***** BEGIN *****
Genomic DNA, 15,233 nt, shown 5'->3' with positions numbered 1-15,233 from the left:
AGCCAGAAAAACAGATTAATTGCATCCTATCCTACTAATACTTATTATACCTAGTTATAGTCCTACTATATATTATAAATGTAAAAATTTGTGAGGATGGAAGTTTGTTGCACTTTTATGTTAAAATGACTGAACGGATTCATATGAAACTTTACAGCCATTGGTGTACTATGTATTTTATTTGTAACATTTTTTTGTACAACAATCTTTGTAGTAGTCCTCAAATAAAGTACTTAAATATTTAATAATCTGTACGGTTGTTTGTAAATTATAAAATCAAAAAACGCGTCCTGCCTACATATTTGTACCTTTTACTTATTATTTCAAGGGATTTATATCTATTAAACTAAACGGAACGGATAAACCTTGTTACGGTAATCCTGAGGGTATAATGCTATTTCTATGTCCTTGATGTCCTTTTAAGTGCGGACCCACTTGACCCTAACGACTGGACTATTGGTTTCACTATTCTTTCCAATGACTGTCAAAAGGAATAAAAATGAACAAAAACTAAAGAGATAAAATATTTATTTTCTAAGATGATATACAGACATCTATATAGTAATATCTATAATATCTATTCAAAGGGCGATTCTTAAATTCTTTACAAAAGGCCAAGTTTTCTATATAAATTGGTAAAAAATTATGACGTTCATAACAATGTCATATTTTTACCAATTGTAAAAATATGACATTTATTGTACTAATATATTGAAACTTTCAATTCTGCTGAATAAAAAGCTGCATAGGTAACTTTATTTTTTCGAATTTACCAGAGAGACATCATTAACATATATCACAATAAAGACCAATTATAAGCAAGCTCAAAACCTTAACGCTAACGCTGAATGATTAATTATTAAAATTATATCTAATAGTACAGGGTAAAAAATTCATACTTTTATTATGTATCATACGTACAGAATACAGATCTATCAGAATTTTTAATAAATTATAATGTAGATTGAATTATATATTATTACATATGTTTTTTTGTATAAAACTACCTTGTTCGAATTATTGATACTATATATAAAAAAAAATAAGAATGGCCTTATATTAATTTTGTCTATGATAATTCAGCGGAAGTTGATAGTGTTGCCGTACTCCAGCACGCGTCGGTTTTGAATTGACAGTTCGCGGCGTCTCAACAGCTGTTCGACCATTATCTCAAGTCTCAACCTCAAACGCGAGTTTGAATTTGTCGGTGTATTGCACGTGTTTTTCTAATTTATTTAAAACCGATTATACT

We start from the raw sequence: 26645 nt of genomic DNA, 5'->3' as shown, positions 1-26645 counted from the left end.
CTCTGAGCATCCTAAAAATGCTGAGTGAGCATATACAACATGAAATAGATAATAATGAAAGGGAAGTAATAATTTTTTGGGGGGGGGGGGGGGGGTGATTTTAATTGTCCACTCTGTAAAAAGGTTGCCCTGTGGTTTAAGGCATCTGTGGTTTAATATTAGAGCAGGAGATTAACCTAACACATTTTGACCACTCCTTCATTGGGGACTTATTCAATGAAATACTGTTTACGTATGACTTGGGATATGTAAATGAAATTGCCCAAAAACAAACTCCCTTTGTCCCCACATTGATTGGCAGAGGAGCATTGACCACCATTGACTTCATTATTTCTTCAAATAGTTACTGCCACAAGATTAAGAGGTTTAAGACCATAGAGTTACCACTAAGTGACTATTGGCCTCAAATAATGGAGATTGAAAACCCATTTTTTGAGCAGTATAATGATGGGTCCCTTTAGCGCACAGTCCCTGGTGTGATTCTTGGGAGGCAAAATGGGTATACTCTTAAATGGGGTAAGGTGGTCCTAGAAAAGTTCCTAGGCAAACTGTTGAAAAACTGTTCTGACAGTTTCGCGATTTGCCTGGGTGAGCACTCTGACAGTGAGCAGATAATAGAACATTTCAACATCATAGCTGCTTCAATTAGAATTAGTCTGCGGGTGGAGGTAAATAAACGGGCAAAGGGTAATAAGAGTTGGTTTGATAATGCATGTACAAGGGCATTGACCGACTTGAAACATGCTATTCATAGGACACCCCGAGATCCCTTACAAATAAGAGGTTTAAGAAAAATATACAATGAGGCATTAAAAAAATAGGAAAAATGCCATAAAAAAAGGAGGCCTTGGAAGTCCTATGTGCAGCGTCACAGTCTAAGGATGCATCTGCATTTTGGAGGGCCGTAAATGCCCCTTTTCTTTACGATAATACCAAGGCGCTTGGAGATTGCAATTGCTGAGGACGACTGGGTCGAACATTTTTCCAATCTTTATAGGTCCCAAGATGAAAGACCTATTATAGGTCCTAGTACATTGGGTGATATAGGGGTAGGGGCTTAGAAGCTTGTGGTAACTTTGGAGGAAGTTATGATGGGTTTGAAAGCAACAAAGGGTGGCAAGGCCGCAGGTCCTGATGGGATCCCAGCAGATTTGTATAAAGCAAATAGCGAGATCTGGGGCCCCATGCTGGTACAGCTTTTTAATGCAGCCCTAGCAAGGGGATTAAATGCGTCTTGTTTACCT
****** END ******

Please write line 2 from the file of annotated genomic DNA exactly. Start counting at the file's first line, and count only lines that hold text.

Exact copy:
AGCCAGAAAAACAGATTAATTGCATCCTATCCTACTAATACTTATTATACCTAGTTATAGTCCTACTATATATTATAAATGTAAAAATTTGTGAGGATGGAAGTTTGTTGCACTTTTATGTTAAAATGACTGAACGGATTCATATGAAACTTTACAGCCATTGGTGTACTATGTATTTTATTTGTAACATTTTTTTGTACAACAATCTTTGTAGTAGTCCTCAAATAAAGTACTTAAATATTTAATAATCTGTACGGTTGTTTGTAAATTATAAAATCAAAAAACGCGTCCTGCCTACATATTTGTACCTTTTACTTATTATTTCAAGGGATTTATATCTATTAAACTAAACGGAACGGATAAACCTTGTTACGGTAATCCTGAGGGTATAATGCTATTTCTATGTCCTTGATGTCCTTTTAAGTGCGGACCCACTTGACCCTAACGACTGGACTATTGGTTTCACTATTCTTTCCAATGACTGTCAAAAGGAATAAAAATGAACAAAAACTAAAGAGATAAAATATTTATTTTCTAAGATGATATACAGACATCTATATAGTAATATCTATAATATCTATTCAAAGGGCGATTCTTAAATTCTTTACAAAAGGCCAAGTTTTCTATATAAATTGGTAAAAAATTATGACGTTCATAACAATGTCATATTTTTACCAATTGTAAAAATATGACATTTATTGTACTAATATATTGAAACTTTCAATTCTGCTGAATAAAAAGCTGCATAGGTAACTTTATTTTTTCGAATTTACCAGAGAGACATCATTAACATATATCACAATAAAGACCAATTATAAGCAAGCTCAAAACCTTAACGCTAACGCTGAATGATTAATTATTAAAATTATATCTAATAGTACAGGGTAAAAAATTCATACTTTTATTATGTATCATACGTACAGAATACAGATCTATCAGAATTTTTAATAAATTATAATGTAGATTGAATTATATATTATTACATATGTTTTTTTGTATAAAACTACCTTGTTCGAATTATTGATACTATATATAAAAAAAAATAAGAATGGCCTTATATTAATTTTGTCTATGATAATTCAGCGGAAGTTGATAGTGTTGCCGTACTCCAGCACGCGTCGGTTTTGAATTGACAGTTCGCGGCGTCTCAACAGCTGTTCGACCATTATCTCAAGTCTCAACCTCAAACGCGAGTTTGAATTTGTCGGTGTATTGCACGTGTTTTTCTAATTTATTTAAAACCGATTATACT